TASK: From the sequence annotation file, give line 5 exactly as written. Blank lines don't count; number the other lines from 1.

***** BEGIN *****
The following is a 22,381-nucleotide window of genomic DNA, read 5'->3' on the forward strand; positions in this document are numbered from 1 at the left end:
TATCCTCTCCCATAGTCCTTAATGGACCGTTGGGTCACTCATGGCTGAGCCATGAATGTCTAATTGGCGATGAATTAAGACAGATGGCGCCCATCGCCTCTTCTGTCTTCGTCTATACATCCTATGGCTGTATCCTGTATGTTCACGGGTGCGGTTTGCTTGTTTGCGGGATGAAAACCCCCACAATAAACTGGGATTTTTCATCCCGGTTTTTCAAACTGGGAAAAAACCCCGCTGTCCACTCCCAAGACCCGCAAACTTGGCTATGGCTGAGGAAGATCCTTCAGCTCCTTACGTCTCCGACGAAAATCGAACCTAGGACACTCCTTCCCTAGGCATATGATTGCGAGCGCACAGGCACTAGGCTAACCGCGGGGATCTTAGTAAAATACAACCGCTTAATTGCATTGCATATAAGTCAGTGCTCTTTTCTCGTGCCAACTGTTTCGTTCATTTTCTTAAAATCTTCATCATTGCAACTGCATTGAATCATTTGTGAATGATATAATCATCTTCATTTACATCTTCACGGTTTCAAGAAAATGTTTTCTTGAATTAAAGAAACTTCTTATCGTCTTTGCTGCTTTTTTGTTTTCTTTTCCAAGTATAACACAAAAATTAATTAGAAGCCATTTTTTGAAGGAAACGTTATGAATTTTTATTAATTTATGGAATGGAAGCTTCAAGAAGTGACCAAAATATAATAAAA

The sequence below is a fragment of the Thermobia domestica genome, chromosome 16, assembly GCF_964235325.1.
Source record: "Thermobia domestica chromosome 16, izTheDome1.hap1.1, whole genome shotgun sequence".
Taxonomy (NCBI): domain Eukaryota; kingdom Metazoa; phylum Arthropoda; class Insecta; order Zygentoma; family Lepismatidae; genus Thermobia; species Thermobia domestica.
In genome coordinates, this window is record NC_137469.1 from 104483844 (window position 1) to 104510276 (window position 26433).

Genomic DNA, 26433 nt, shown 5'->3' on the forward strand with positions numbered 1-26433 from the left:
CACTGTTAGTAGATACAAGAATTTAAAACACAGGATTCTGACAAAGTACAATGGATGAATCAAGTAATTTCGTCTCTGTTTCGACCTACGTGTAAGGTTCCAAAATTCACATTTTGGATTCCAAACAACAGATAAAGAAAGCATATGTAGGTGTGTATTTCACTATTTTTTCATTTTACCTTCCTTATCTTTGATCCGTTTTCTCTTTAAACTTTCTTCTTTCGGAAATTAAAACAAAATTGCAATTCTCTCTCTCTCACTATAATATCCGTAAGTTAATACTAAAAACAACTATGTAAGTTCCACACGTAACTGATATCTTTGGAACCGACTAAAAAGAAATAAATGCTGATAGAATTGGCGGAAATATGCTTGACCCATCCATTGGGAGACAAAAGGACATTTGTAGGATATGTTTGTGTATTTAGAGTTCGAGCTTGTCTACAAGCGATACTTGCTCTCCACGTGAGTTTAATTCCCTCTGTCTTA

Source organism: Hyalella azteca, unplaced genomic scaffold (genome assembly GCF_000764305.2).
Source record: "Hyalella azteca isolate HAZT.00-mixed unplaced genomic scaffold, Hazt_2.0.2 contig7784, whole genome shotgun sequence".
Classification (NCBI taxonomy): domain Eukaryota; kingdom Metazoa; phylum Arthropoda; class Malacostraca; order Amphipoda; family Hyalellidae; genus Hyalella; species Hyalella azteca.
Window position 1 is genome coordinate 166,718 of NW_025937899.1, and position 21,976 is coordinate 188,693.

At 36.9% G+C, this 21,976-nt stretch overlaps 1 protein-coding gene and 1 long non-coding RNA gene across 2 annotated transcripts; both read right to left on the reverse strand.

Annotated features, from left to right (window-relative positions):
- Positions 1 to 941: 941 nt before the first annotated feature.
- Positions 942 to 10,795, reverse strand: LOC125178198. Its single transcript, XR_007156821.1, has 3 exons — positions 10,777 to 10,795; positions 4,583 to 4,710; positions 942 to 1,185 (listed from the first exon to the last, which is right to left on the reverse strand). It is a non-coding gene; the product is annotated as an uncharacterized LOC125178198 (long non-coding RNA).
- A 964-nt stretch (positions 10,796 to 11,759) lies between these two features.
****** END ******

Taxonomy (NCBI): domain Eukaryota; kingdom Metazoa; phylum Arthropoda; class Insecta; order Zygentoma; family Lepismatidae; genus Thermobia; species Thermobia domestica.